Baron De Hirsch Congregation, Rabbi Amram Maccabi

Bob Marley: Bringing Judaism to the People & the Jewish Roots of Rastafarianism

When one thinks of Bob Marley, the first thing that conjures up in the mind is probably not how Jewish his music is – and even his look, yet Bob Marley and many Rastafarians express the message, soul and experience of Judaism.

Bob Marley

Bob Marley is known and respected not so much for his talent and music – but what he put into the music, and what it represented to him. When his album, “Exodus” was named the album of the century by Time magazine, Time said, “Every song is a classic, from the messages of love to the anthems of revolution. But more than that, the album is a political and cultural nexus…” More than mere entertainment, his music has a message and Bob Marley lived it. In the words of the Rock & Roll Hall of Fame upon his being inducted, “His lyrics mixed religious mysticism with calls for political uprising, and Marley delivered them in a passionate, declamatory voice.” What made Bob Marley a legend was his soul, passion and vision that he infused into his music – that is what drew the people to him and his music, what made him an icon of idealism and wisdom. What people don’t know however is that those are the roots and soul of Judaism and the Jewish experience.

Emancipate yourselves from mental slavery, none but ourselves can free our minds!” Is a quote of Bob Marley, but is based on the essential teaching of Judaism to immerse one’s intellect in the study of wisdom: “Freedom cannot be experienced without being immersed in the study of Torah”, is a quote from the Oral Teachings of the Kabbalah (Jewish Mysticism). For Judaism and the Kabbalah teach that wherever the mind is, the person is – and so freedom can only be found in he / she who has a mind filled with Divine Intellect and wisdom. In fact, Bob Marley’s encouragement and the Rastafarian religious practice of cannabis use is based on the same premise. They say that in order to experience the mind one needs to use cannabis and that it brings a person to enlightenment and awareness; That idea is a Jewish ideal (without the cannabis), to live a higher life, to free our minds, to feel our soul and the soul of God, which is achieved and experienced through meditation, immersing oneself in Mikvah, being happy, loving the world, isolated soulful prayer, and deep study of the Torah.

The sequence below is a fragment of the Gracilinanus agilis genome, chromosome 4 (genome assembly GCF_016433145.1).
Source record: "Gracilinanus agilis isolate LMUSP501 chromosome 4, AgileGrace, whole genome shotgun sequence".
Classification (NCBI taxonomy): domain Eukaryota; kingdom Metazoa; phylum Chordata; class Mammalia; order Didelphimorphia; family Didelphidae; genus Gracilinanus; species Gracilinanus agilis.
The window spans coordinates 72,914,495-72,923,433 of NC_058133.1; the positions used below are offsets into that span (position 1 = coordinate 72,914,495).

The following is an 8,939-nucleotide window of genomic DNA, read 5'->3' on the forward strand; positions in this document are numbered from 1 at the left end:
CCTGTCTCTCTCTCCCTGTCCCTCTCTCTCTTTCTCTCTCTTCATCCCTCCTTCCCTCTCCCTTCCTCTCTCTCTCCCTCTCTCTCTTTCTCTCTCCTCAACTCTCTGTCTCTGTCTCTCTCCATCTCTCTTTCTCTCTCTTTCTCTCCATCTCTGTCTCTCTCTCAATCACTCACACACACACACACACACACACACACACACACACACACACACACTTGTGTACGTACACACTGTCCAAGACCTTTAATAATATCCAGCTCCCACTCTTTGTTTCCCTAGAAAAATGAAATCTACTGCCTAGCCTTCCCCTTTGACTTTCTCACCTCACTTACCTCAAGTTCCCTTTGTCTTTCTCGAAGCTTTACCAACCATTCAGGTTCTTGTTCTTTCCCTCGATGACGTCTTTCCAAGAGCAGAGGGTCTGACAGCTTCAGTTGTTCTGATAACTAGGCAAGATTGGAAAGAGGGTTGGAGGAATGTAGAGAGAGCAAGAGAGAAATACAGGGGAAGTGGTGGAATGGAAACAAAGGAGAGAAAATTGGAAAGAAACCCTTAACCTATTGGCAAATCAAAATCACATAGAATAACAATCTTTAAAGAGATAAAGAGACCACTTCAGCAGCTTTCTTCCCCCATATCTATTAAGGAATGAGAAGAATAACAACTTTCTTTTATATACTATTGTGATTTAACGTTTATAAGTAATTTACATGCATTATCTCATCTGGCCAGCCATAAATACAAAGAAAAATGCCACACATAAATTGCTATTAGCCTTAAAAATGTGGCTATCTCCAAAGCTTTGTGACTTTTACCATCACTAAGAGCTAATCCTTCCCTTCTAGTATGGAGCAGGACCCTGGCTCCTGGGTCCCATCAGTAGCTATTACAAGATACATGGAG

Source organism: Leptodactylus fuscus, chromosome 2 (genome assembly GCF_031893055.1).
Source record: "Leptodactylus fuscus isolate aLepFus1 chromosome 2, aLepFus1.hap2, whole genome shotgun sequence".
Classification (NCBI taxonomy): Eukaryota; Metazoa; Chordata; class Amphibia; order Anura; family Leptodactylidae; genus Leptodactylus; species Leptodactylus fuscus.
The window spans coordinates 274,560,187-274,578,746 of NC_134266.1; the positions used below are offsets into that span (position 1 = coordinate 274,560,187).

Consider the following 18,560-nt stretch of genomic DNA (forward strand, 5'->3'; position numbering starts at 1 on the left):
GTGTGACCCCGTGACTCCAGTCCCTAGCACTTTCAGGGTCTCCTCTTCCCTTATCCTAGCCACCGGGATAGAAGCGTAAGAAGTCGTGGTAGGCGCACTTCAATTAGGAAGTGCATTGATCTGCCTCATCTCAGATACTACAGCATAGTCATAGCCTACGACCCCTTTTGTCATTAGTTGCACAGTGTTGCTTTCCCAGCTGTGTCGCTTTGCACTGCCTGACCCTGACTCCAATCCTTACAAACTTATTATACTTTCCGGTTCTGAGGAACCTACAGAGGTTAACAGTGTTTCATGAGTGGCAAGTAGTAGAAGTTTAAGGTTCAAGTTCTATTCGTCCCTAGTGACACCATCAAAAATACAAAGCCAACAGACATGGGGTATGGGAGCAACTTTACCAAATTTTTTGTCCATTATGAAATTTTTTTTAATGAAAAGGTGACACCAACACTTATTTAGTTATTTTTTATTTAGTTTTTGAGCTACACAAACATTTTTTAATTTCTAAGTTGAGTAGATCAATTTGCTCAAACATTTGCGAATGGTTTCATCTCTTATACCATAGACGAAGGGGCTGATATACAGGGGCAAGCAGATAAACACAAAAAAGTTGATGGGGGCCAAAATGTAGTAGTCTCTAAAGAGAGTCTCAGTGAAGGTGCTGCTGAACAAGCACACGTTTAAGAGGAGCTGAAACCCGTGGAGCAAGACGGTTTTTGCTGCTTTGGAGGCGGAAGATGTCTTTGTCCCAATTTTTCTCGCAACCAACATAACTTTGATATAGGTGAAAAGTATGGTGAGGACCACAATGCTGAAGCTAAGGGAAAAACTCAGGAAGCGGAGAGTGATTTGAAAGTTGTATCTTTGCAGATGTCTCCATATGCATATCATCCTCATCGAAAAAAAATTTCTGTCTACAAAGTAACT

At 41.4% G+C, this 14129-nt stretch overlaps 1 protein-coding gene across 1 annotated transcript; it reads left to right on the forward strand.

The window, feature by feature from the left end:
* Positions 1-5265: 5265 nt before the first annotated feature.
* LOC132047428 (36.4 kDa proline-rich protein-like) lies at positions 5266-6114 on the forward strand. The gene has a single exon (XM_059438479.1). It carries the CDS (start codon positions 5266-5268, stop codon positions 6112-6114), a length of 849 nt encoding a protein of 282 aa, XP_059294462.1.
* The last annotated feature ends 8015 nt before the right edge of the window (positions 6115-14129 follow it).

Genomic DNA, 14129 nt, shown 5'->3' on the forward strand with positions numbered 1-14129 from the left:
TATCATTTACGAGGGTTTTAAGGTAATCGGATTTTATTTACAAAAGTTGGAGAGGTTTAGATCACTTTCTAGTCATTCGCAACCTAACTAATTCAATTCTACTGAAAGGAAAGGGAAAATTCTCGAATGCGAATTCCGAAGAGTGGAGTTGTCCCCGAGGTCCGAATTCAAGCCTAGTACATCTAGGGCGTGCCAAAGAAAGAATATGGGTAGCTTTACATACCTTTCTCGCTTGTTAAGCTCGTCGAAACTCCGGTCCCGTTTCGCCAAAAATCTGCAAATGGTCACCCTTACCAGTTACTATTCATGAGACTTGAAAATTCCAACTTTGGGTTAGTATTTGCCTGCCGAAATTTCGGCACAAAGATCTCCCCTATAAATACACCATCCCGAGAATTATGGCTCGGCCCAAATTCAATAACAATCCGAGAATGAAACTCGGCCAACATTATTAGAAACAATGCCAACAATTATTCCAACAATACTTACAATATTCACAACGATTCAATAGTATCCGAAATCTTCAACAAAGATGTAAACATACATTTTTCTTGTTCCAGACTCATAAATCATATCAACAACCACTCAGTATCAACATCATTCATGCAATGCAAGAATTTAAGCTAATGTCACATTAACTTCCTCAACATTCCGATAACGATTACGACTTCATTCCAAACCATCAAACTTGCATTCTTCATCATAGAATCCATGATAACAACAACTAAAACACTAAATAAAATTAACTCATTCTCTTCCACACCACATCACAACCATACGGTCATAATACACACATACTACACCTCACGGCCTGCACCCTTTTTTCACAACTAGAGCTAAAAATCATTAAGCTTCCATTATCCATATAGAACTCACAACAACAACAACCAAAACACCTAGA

Rebbe Nachman of Breslov teaches, “When a person intimately knows that all that happens in ones life is for the best, as everything that happens in ones life comes from God – this is an experience of the world to come” In that lesson, Rebbe Nachman teaches that we live a life of duality: good days and bad days, people we like and people we don’t, pain and pleasure, love and hate – but life is not intended to be lived in a duality. The “belief” in one God is horribly misunderstood – for in Judaism there is no such thing as belief, for belief is an idea. In Judaism we experience, we know, we live – we live the oneness of God that expands all boundaries and limitations of understanding – God is one means that there is only God – all that we do, know and experience is God – ONE, and that is something to experience. The pain of life, the bad days and hatred that we experience all stem from a lack of experiencing the oneness of God, the all encompassing reality of an intimate relationship with God. When a person works on this through meditation, study of these works and learns from true teachers – a person can live a redemptive, heavenly and expansive life of the “good days” where all is good. This is the soul of Jewish experience and the inner yearning of every one of us. Bob Marley just used different words.